Structural reforms addressing inefficiencies in the fields of energy, agriculture, labor market, taxation, and welfare schemes, will further unshackle the potential of the Indian economy. In particular, Prime Minister Modi’s focus on fast-tracking infrastructure development and energy security will ensure that roads, solar energy, smart cities, and other infrastructure segments see a larger inflow of investments. The uptrend in investor interest is also palpable amongst foreign investors with significant commitments from countries such as Japan and China across a wide range of established and emerging industries. While speed is of the essence for the Government to capitalize on its goodwill, years of bureaucratic neglect cannot be reversed overnight and it will take time for the Government to work through the backlog and bring in a coherent friendly framework for investors.

In the final analysis, India is not completely out of woods and it is imperative that the reform agenda is consistently followed. The Modi wave is leading to tectonic changes in the Indian political economy and the rise of new alliances is unlikely to be a smooth one. Against this background, the ruling coalition’s minority in the Upper House will hinder legislative reforms – the Insurance (Amendment) Bill and the Apprentices (Amendment) Bill were examples of this resistance in 2014. This will require the Government to seriously negotiate and adopt a non-confrontational approach with an opposition battling to save its turf.

If the developments of the past year and those currently in flux are a reflection of a changed reality that is here to stay, India’s growth is likely to rise to a high single-digit trajectory at the minimum by 2020. To this end, immediate reforms covering dispute resolution of pending highway projects, new gas-pricing policy, fuel shortages, timely project approvals, and better project monitoring of Government schemes have the potential to add around 150 basis points to growth taking it past 8 percent. The next Budget, due in February, is most likely to be the platform to start off the next set of more-difficult-to-handle reforms and give a better idea of the Government’s future roadmap of action. Other areas of reform in the medium term include the liberalization of the Labor Act, revision of the Companies Act, and review of the Land Acquisition Act. Beyond 2017 – the year when the ruling coalition is expected to reach a majority in the Upper House – the pace of reforms will pick up and a double digit growth by the end of the decade will become increasingly achievable. Combined with an inflation rate of around 5 percent, the end of the decade could see India rising to become a US$4.5 trillion economy.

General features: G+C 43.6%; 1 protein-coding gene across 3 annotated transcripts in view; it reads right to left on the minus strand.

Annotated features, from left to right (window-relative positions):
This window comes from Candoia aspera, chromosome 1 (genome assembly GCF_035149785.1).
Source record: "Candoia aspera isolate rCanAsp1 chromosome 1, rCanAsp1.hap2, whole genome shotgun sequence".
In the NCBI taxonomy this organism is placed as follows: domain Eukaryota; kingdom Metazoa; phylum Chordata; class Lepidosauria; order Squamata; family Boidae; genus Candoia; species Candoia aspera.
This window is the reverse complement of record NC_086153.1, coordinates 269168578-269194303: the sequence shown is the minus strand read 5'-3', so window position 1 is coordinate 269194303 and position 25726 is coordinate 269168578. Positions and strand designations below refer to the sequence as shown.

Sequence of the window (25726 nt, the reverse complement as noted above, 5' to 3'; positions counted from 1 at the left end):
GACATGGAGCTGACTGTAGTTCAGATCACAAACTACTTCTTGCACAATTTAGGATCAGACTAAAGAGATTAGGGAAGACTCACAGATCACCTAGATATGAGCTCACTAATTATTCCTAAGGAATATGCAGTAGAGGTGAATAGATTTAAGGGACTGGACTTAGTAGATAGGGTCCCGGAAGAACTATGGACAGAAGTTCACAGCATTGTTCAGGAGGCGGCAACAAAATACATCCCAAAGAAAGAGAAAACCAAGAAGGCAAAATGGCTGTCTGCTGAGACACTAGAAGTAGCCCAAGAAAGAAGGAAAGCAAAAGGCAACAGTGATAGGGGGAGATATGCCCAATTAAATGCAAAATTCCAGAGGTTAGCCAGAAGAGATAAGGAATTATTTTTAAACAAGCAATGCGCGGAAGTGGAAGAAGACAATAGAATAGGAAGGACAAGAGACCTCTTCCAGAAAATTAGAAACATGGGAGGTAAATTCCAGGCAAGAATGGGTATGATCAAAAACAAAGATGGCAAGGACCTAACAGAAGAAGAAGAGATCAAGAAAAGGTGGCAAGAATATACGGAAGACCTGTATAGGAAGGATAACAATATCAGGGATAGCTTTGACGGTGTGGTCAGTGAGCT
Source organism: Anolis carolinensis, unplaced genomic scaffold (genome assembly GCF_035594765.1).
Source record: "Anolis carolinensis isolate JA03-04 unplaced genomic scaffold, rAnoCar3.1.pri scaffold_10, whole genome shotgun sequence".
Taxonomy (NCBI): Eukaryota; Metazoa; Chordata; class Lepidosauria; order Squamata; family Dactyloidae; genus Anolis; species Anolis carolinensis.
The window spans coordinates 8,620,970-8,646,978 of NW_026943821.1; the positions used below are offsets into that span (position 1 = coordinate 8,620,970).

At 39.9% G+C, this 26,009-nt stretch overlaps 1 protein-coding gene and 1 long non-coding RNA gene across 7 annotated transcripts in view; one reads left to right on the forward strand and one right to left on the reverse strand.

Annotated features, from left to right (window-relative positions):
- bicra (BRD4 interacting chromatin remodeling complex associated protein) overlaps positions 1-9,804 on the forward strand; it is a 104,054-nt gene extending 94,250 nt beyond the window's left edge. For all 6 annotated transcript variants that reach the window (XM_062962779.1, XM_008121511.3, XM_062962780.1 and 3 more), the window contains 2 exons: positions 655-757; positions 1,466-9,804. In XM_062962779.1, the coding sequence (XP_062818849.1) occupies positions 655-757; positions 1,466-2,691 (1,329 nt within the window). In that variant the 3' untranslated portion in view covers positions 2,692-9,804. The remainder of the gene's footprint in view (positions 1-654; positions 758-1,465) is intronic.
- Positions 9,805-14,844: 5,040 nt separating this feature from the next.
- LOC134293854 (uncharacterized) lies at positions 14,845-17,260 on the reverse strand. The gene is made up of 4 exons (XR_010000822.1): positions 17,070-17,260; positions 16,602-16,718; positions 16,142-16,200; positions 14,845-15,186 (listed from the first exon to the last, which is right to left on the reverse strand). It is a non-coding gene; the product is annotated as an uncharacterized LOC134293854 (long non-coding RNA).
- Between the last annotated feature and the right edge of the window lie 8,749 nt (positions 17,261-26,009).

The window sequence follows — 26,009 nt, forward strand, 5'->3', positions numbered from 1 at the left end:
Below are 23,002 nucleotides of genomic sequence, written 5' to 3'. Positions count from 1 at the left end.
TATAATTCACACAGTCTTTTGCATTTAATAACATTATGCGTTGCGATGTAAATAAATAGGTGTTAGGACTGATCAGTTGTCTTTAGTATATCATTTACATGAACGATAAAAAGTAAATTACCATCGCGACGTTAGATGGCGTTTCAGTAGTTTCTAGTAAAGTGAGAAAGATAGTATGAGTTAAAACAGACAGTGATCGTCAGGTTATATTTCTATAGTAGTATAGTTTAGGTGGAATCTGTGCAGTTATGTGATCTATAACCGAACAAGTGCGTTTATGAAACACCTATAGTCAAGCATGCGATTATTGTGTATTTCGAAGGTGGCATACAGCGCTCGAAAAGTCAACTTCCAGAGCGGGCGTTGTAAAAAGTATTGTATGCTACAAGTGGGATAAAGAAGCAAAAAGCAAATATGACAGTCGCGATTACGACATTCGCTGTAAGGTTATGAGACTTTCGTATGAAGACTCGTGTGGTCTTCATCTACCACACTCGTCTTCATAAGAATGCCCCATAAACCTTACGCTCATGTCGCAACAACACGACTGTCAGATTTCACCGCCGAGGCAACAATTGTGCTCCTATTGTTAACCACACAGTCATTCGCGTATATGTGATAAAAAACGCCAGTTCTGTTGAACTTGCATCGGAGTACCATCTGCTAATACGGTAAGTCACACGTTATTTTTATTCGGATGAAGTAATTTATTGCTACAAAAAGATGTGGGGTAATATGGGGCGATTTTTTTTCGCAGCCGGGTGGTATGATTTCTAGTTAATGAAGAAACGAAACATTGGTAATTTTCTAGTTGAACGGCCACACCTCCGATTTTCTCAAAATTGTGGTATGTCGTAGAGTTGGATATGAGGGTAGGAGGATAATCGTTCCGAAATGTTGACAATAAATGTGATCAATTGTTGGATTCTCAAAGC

The study was undertaken by the Innovation and Knowledge Center (IKC) which is the fundamental research hub of Frost & Sullivan’s consulting and strategy consulting business in the Middle East, North Africa, and South Asia. It consolidates all forms of research including technical, application-related, economic, financial, and market under a single umbrella. In addition to creating comparative studies for states such as the attractiveness index, the economic research arm of IKC has a portfolio of products which can aid a market player to understand the impact of various macroeconomic forces and make the best of them in a business environment. Some of these enablers are country profiles, multi-country comparative studies, PESTLE analysis, impact analysis of global economic and political developments, investment trackers, and economic pulse monitors.